What if you could fall in love with anyone, anywhere, anytime? Well, according to Mandy Len Catron’s article “To Fall in Love With Anyone, Do This” from January of this year, it only takes 36 particular questions to get you where you want to be. Officially titled The Experimental Generation of Interpersonal Closeness: A Procedure and Some Preliminary Findings, the study of the 36 questions, written by renowned psychologist Dr. Arthur Aron and his colleagues, has been claimed to be the magical formula that can make any two strangers fall in love.
Here’s how it goes: A heterosexual man and woman enter a room, where they are given a list of 36 questions, divided into three sets. The strangers alternate answering the questions, each set of which is comprised of questions that become increasingly more personal throughout. To close off the 45 minutes of answering questions, the partners stare into each other’s eyes for four minutes – in silence.
Aron’s experiment effected incredible success: every participant left the room feeling very closely bonded with his or her partner, and two participants even married only six months following the experiment. This, inevitably, left many considering the study as an assured, method for anyone to fall in love with anyone else. Indeed, Catron’s essay in the popular New York Times “Modern Love” column and her love story can easily make readers create the illusion that it is in fact a recipe for love. After all, she and her husband were strangers before they tried the 36 Questions.
Nevertheless, the study was originally designed to study closeness without mixing it up with factors such as “who chose to be with whom, or the history of the relationship,” according to Dr. Elaine Aron. In other words, the Arons and their colleagues wanted to better understand human interpersonal closeness and how to accomplish this on demand. But there are, of course, traits of love that cannot be established given only 45 minutes. While both participants of the experiment and Aron acknowledge that the closeness produced in his studies are in many ways similar to that in naturally occurring relationships that develop over time, “it seems unlikely that the procedure produces loyalty, dependence, commitment, or other relationship aspects that might take longer to develop” (Aron, Arthur).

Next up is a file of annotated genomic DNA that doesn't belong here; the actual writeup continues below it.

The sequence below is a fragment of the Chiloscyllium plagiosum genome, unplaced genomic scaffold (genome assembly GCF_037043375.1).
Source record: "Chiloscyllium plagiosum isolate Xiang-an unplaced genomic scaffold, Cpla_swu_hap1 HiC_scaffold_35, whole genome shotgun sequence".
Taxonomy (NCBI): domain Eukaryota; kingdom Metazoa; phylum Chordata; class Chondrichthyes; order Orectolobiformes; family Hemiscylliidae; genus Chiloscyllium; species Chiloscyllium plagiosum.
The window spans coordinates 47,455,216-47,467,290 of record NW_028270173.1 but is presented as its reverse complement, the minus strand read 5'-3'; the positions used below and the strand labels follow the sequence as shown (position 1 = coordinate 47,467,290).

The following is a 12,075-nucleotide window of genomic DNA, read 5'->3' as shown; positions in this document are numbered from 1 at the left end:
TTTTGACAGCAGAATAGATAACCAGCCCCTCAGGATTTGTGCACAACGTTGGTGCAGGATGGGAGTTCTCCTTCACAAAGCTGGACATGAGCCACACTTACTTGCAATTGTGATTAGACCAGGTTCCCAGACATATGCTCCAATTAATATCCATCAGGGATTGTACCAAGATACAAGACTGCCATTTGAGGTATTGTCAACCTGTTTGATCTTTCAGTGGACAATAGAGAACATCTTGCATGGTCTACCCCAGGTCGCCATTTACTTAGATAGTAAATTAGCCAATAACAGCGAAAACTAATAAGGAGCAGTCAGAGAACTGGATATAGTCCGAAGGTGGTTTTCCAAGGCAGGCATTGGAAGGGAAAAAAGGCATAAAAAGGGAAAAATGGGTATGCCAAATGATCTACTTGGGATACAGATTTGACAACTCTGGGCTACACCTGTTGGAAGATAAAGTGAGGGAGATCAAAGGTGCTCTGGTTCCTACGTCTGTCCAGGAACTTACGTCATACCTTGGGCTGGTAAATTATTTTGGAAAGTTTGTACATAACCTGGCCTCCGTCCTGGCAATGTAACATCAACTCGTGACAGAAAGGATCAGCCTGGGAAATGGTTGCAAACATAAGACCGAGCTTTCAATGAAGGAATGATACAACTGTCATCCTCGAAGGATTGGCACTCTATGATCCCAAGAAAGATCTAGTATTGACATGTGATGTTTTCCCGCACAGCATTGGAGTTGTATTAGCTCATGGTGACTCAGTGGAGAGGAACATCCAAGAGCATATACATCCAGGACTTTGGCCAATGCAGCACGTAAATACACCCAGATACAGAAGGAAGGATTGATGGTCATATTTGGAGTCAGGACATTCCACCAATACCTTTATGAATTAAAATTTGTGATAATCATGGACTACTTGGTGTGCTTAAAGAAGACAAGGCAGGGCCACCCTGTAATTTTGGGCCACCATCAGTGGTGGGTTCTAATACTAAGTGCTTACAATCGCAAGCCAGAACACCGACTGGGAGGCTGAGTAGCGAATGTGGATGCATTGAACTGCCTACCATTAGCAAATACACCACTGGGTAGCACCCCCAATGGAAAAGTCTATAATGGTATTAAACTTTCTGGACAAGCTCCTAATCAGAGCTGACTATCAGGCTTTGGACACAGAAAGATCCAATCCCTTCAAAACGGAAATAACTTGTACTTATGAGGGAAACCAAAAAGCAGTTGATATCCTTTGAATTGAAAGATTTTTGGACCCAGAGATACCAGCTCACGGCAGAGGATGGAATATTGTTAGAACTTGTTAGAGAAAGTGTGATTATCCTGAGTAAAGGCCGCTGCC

So, what is the psychology behind the instantaneous “love” and interpersonal closeness formed during the experiment? Given that participants of the closeness-generating paradigm are already willing to make an effort, the main reason it works with almost anyone is that it immediately brings a sense of intimacy usually within one hour, making the strangers see one another exactly as who they are. The process is so quick, yet so probing that the mutual vulnerability of each partner fosters closeness. Catron uses the boiling frog experiment as an analogy to explain how it works: “[T]he frog doesn’t feel the water getting hotter until it’s too late,” she says. “With us, because the level of vulnerability increased gradually, I didn’t notice we had entered intimate territory until we were already there, a process that can typically take weeks or months.”
Additionally, the content of the questions, along with the final four-minute staring exercise, add to the favorable results of the generation of affinity. The questions start out simple, revealing each other’s personalities on the surface. However, as the experiment proceeds, they become increasingly disclosing, adding depth to the bond and lowering both partners’ guards whilst the exchange of answers that build trust. The ultimate stage – four minutes of staring in silence – at the very end makes the partners even more vulnerable, yet attached to one another. Though “less documented” (Jones), the final step definitely allows in the strongest bit of the mental and emotional chemistry of any pair, whose relationship additionally requires physical chemistry to fall in love (Daniels).
On the whole, by creating interpersonal closeness in a matter of minutes, Aron’s study successfully makes two strangers generate intimacy, which often leads to love. The experiment, though commonly perceived as a formula for falling in love, essentially serves as a prerequisite for any two strangers to become close friends and, at its best, to fall in love. Catron finally adds, “Arthur Aron’s study taught me that it’s possible — simple, even — to generate trust and intimacy, the feelings love needs to thrive.”
Would you like to try it? Instructions are here: http://36questionsinlove.com/
Aron, Arthur, Elaine. “The Experimental Generation of Interpersonal Closeness: A Procedure and Some Preliminary Findings.”
Catron, Mandy Len. “To Fall in Love With Anyone, Do This.”
Daniels, Samantha. “Can 36 Questions Create Closeness Between Strangers? Take the Quiz”
Jones, Daniel. “No. 37: Big Wedding or Small?”